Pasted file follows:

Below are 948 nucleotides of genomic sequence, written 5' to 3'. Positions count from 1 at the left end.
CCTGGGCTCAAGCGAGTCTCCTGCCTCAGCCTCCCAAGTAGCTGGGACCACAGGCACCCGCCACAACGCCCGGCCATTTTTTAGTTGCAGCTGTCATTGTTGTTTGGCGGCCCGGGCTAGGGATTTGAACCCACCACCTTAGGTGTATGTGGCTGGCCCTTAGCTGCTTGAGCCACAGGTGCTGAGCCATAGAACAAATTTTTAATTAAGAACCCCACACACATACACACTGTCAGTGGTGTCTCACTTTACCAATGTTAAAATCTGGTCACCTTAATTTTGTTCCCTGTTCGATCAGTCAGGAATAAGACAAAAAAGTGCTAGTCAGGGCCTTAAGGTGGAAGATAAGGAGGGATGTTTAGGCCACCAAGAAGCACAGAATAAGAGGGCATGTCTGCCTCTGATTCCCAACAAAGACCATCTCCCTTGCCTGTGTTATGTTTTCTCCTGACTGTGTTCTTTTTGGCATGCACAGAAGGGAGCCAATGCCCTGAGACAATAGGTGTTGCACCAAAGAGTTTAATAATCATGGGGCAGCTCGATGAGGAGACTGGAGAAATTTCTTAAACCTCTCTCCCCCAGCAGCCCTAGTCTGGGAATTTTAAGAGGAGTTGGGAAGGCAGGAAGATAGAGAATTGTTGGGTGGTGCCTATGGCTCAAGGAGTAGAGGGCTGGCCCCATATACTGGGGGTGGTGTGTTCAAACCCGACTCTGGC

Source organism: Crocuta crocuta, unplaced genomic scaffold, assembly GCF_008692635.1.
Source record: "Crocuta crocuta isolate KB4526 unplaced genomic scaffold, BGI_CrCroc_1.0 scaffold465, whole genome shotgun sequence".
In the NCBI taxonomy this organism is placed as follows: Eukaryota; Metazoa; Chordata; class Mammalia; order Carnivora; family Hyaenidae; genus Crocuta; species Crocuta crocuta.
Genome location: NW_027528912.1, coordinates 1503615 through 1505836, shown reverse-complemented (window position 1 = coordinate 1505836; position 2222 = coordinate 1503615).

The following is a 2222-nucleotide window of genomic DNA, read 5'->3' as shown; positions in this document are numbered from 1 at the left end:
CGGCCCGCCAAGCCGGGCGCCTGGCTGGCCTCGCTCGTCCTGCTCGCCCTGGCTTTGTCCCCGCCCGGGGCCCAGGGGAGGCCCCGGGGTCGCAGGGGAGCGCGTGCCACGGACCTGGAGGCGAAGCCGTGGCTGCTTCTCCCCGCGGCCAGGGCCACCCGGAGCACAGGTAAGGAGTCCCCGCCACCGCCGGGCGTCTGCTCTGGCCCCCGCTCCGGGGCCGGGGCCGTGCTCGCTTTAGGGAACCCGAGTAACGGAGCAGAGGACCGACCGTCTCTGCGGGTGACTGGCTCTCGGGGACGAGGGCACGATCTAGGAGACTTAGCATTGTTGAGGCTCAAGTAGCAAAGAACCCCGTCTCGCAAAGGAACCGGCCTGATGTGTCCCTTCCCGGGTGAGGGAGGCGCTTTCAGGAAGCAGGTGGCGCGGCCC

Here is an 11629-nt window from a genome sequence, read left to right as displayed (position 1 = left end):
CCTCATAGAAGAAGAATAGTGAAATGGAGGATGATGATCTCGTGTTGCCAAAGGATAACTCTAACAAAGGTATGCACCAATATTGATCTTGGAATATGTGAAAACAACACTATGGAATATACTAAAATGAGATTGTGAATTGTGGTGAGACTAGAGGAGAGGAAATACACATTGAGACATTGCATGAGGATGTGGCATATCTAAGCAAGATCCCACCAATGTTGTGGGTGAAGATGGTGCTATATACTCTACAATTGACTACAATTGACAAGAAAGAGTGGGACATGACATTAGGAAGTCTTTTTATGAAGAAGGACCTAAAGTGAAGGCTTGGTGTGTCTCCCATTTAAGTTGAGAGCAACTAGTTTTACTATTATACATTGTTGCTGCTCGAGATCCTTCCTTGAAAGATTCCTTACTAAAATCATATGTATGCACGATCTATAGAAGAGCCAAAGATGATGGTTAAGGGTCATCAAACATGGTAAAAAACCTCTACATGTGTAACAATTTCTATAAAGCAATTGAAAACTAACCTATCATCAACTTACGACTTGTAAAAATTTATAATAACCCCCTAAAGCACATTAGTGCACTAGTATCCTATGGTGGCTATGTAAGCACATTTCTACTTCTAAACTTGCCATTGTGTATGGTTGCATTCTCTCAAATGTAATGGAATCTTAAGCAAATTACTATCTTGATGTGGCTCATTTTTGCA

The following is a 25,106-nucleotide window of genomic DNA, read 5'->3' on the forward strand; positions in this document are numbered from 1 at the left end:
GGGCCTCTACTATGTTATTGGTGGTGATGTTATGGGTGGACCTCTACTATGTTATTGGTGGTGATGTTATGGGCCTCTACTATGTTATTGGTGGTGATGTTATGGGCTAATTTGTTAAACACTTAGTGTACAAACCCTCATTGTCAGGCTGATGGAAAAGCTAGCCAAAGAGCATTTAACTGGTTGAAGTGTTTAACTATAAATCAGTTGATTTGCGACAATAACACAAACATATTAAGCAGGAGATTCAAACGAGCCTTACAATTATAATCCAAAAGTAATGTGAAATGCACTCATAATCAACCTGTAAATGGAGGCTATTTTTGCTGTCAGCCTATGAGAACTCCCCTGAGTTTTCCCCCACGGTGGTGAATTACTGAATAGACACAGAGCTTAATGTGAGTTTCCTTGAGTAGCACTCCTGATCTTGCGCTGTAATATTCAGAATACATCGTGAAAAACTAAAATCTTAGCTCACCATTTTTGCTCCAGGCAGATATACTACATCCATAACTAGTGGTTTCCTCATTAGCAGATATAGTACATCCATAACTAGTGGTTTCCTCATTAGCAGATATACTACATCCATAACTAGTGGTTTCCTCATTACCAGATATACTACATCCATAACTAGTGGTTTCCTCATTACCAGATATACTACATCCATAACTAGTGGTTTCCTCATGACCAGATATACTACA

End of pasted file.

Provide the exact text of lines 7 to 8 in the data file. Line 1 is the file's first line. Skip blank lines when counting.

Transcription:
The following is a 2222-nucleotide window of genomic DNA, read 5'->3' as shown; positions in this document are numbered from 1 at the left end:
CGGCCCGCCAAGCCGGGCGCCTGGCTGGCCTCGCTCGTCCTGCTCGCCCTGGCTTTGTCCCCGCCCGGGGCCCAGGGGAGGCCCCGGGGTCGCAGGGGAGCGCGTGCCACGGACCTGGAGGCGAAGCCGTGGCTGCTTCTCCCCGCGGCCAGGGCCACCCGGAGCACAGGTAAGGAGTCCCCGCCACCGCCGGGCGTCTGCTCTGGCCCCCGCTCCGGGGCCGGGGCCGTGCTCGCTTTAGGGAACCCGAGTAACGGAGCAGAGGACCGACCGTCTCTGCGGGTGACTGGCTCTCGGGGACGAGGGCACGATCTAGGAGACTTAGCATTGTTGAGGCTCAAGTAGCAAAGAACCCCGTCTCGCAAAGGAACCGGCCTGATGTGTCCCTTCCCGGGTGAGGGAGGCGCTTTCAGGAAGCAGGTGGCGCGGCCC